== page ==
Articles from Working In These Times

Nationwide Prison Strike Against “Slavery in America” Rolls On—Despite Media Blackout

This article was first posted at Truthout.

The first national prison labor strike in US history launched on September 9. Billed as a "Call to Action Against Slavery in America," the spark for the action came from the Free Alabama Movement (FAM), a prison-based organization that has been mobilizing across the state since 2012. Alabama has one of the most overcrowded prison systems in the country.

We Are Workers: The Case Against Grad Student Exceptionalism in the UAW

Unionization is surging among faculty, staff, and graduate student workers at public and private universities. In part, that’s thanks to the United Auto Workers (UAW). The union has emerged as an essential ally in some of the most successful campus campaigns, including a recent National Labor Relations Board decision that said graduate student assistants at private universities have the right to unionize.

AFL-CIO Backs Dakota Access Pipeline and the “Family Supporting Jobs” It Provides

The American Federation of Labor and Congress of Industrial Organizations (AFL-CIO) came out this week in support of the Dakota Access Pipeline, the construction of which was delayed last week by an order from the Obama administration—a decision that itself stemmed from months of protests led by the Standing Rock Sioux.

Anatomy of a Lockout

This article was first posted at Jacobin.

On August 31, the Long Island University Faculty Federation Union contract expired. Faculty and management began negotiations over a new contract, and on September 6, the faculty met to discuss a proposed agreement.

California Farmworkers Win Equal Overtime: “This Bill Corrects 78 Years of Discrimination”

California just approved the strongest overtime pay legislation in the nation for farmworkers, long exempt from overtime standards mandated for most other occupations.

The legislation, known as AB 1066, was signed into law this week by Gov. Jerry Brown and will eventually result in time-and-a-half pay for farmworkers who work more than eight hours a day or 40 hours a week.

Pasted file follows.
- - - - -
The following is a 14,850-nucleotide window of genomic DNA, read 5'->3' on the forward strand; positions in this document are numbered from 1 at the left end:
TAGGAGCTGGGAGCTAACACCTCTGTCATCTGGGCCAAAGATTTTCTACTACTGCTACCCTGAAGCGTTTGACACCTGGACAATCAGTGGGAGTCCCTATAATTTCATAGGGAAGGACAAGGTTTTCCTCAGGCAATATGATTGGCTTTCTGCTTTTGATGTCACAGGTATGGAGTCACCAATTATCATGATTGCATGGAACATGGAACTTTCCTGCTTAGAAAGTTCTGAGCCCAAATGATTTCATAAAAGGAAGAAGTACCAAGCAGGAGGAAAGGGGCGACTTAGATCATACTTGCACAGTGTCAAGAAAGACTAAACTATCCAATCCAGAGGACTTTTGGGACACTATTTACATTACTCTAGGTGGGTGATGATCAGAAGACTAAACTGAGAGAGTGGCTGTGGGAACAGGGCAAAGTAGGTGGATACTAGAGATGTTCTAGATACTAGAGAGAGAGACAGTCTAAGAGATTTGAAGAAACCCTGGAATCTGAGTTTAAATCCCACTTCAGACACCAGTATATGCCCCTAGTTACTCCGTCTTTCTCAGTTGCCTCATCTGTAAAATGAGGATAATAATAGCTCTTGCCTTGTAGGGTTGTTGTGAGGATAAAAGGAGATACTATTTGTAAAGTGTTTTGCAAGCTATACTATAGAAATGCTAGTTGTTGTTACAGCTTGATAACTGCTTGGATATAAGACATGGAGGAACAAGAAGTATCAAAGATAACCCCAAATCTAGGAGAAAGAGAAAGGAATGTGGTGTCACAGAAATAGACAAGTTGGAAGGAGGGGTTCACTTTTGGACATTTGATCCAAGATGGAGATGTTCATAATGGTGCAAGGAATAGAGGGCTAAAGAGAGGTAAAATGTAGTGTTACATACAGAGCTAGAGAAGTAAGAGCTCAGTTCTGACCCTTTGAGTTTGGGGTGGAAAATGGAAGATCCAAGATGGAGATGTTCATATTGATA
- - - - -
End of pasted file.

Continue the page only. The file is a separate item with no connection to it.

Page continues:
French Workers Step Up Labor Strikes: “With This Law, We’re Going Toward a Catastrophe”

PARIS—France takes its summer vacation seriously: Families enjoy weeks of paid time off. Major cities empty out. Students go on break. This year, it’s also when the ruling Socialist government approved a deeply unpopular and sweeping set of labor reforms—arguably, the most significant rollback of workers’ rights since the nation’s welfare state rose from the ashes of World War II.

The Fight to Save UMass Labor Center Is a Fight for Worker Power

The Labor Center at the University of Massachusetts (UMass) at Amherst is in turmoil. Its director, Eve Weinbaum, says she was abruptly pushed out of the position. In an alarming e-mail to alumni, students and allies, she protested funding cuts to teaching assistants and part-time instructors and, more troublingly, threats to the “Labor Studies faculty’s autonomy to make programmatic decisions and to designate a Director.”

150 Million Workers In India Just Staged the Largest Strike In History To Resist Neoliberalism

Trade unionists in India staged a nationwide strike last week that affected key sectors of the nation’s economy, including transportation, healthcare, finance, energy, coal, steel, defense and education. Organizers reportedly claimed that more than 150 million people took part and that it cost the economy some $2.5 billion, making the strike the "world's largest." 

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